Trust Karl Lagerfeld to tweak a trend just enough so that it takes you by surprise. Like other designers this season, he worked couture details into his clothes for Fendi; but lace, rosettes, and the kind of hyperfeminine frills that have become commonplace on the spring runways weren't on his agenda. Instead, he employed high-tech materials such as black silicone, silver leather that was laser-cut to resemble athletic mesh, and holographic paillettes. "I wanted to use the most traditional craftsmanship with the most futuristic of fabrics," he said.
Restricting himself to a palette of black, navy, white, silver, and shocking pink, and keeping the silhouette Edie Sedgwickshort, Lagerfeld came up with a graphic collection in which the space-age sixties and the sexed-up eighties played equal parts. There was a metal micro dress with a bow tie at the neck and an iridescent puff-sleeve shift, but alongside those were several looksa batwing-sleeve number, for example, or a knit fur jacketthat came with wide, waist-defining belts.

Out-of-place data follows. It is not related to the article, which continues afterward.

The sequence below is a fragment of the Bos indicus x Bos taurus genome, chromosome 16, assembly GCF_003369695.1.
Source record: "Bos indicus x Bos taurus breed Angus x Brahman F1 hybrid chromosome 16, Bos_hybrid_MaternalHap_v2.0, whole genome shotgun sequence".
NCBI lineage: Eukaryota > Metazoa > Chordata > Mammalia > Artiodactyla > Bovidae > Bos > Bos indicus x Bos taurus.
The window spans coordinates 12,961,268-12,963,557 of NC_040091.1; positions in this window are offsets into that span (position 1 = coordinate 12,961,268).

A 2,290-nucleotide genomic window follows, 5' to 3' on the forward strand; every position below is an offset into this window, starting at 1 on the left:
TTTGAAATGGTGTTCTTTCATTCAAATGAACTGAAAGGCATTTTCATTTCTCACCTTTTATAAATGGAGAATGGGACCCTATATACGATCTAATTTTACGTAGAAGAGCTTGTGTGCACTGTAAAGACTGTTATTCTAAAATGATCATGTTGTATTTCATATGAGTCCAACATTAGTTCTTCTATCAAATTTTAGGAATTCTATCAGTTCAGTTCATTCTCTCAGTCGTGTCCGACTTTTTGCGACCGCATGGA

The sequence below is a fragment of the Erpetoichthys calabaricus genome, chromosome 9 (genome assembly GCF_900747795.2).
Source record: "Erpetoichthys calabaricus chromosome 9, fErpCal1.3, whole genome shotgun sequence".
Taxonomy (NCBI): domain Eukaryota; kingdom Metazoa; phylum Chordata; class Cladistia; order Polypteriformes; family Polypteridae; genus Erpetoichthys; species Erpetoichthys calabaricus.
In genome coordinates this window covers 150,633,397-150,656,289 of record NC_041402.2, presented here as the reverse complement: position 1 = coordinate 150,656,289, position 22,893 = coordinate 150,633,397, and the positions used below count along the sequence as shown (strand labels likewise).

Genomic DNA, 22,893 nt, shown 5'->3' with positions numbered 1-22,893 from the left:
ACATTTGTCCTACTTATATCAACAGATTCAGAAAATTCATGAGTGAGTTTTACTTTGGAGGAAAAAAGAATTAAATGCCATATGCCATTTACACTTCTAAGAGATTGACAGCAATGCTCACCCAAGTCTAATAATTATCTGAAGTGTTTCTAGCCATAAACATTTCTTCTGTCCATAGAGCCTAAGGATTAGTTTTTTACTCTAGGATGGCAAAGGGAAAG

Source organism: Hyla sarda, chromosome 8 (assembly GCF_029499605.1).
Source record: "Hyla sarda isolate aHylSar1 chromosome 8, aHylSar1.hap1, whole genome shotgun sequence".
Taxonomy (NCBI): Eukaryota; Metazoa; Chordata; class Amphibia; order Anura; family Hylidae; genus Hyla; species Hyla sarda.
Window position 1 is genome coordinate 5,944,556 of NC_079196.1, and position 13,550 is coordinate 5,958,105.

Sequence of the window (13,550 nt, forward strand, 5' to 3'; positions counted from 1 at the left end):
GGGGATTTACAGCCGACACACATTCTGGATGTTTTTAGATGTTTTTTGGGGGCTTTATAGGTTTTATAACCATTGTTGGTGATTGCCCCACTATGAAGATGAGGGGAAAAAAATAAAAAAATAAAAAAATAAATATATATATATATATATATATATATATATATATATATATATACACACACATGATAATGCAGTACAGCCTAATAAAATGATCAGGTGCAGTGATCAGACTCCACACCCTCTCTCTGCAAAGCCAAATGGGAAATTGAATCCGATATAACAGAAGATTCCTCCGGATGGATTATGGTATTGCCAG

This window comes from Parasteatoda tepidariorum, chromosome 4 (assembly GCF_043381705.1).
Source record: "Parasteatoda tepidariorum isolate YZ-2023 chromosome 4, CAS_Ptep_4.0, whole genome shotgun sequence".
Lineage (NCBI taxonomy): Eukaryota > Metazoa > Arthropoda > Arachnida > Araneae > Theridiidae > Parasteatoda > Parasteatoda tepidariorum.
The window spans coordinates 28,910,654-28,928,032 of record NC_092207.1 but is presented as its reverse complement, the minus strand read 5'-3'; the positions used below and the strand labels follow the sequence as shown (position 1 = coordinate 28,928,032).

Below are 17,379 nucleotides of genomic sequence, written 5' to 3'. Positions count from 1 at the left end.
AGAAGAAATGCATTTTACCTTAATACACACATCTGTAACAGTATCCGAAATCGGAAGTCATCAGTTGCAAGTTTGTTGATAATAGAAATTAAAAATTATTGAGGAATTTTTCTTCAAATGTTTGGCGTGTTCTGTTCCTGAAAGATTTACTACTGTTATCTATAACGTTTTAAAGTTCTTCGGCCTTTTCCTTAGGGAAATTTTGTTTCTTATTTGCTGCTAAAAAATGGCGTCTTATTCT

Having introduced the concept of craftsmanship, Lagerfeld also said that he wanted to make it modern, easy, and light. It didn't always work that way. A long, strapless tube dress nearly tripped a model up. Still, how welcome to encounter a designer in Milan for whom high concept trumps commercialismnot that there weren't plenty of best-seller candidates here, including a spot-on fringe bag made from splices of that futuristic silicone.